Blix Felt U.S. Intimidating Him Before Iraq War

08/29/03: (Reuters) VIENNA - Former chief U.N. arms inspector Hans Blix felt Washington was intimidating him to produce reports that would justify military action in the run-up to the Iraq war, the head of the U.N. nuclear watchdog said on Friday.

In an interview on BBC television's Hardtalk, International Atomic Energy Agency (IAEA) chief Mohamed ElBaradei also said he believed Iraq had not tried to revive its clandestine nuclear weapons program as the United States and Britain insist.

Blix and ElBaradei led the hunt for Iraq's alleged weapons of mass destruction for nearly four months late last year and early this year. The IAEA hunted for nuclear weapons, while Blix's UNMOVIC monitoring agency looked for chemical, biological and ballistic arms.

Asked if the administration of President Bush had tried to intimidate him to produce reports support their case for a war on Iraq, ElBaradei said it had not.

"I think there were probably more efforts to intimidate Hans Blix, because there were more serious concerns about chemical and biological (weapons)," he said.

"Hans complained a lot about the media campaign, some of the administration's efforts to put pressure on him."

The Bush administration sharply criticized Blix before the war for refusing to back U.S. and British assertions about Iraq's weapons programs in his reports to the U.N. Security Council.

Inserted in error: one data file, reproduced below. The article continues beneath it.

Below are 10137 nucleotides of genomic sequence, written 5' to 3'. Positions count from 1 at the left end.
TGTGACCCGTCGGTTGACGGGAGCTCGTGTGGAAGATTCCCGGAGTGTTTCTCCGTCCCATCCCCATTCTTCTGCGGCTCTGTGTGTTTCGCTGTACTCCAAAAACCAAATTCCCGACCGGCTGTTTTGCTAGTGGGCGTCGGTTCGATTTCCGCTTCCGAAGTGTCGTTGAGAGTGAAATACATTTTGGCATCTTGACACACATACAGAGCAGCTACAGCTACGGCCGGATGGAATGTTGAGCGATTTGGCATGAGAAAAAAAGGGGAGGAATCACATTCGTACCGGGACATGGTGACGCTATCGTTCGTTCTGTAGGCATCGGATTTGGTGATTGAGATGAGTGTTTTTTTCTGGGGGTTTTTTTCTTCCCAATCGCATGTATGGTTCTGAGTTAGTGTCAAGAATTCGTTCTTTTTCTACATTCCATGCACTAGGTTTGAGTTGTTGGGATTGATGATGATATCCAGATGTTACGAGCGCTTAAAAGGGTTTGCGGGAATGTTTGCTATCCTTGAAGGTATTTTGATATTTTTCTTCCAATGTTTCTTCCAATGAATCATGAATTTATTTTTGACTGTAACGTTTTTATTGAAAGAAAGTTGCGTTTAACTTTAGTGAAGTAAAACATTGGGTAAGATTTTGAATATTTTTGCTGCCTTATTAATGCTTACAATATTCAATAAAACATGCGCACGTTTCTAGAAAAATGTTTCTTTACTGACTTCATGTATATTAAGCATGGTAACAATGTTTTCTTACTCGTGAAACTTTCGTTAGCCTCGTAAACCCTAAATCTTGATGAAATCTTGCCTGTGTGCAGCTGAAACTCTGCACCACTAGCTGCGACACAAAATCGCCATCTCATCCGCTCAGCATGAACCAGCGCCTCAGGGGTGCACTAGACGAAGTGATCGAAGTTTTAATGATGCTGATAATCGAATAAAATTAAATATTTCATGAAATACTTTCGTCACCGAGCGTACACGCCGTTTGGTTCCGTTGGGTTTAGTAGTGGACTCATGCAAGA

U.N. weapons inspectors never found the massive stockpiles of banned weapons that Britain and the U.S. claimed President Saddam Hussein possessed. Neither have the U.S. and British forces who took over the hunt for his arsenal after the war.

ElBaradei said a lesson should be learned about the dangers of cutting short weapons inspections.

"If anything comes out from the war in Iraq, it's that inspections take time and that we should not jump to conclusions, because jumping to conclusions on such a vital issue that determines war and peace is very reckless and irresponsible in my opinion," he said.

ElBaradei added that he would like to see the situation in Iraq "coming to a closure soon and put an end to that tragic situation."

Regarding U.S. and British insistence that Saddam had tried to revive his secret atomic weapons program, which the IAEA says it destroyed in the 1990s, ElBaradei was certain this allegation is unfounded.

"I would be very surprised if we were to discover that there was a nuclear weapons program restarted in Iraq," he said.

Blix, who headed the IAEA for 16 years until 1997, retired as the director of UNMOVIC at the end of June.

Copyright 2003 Reuters Ltd


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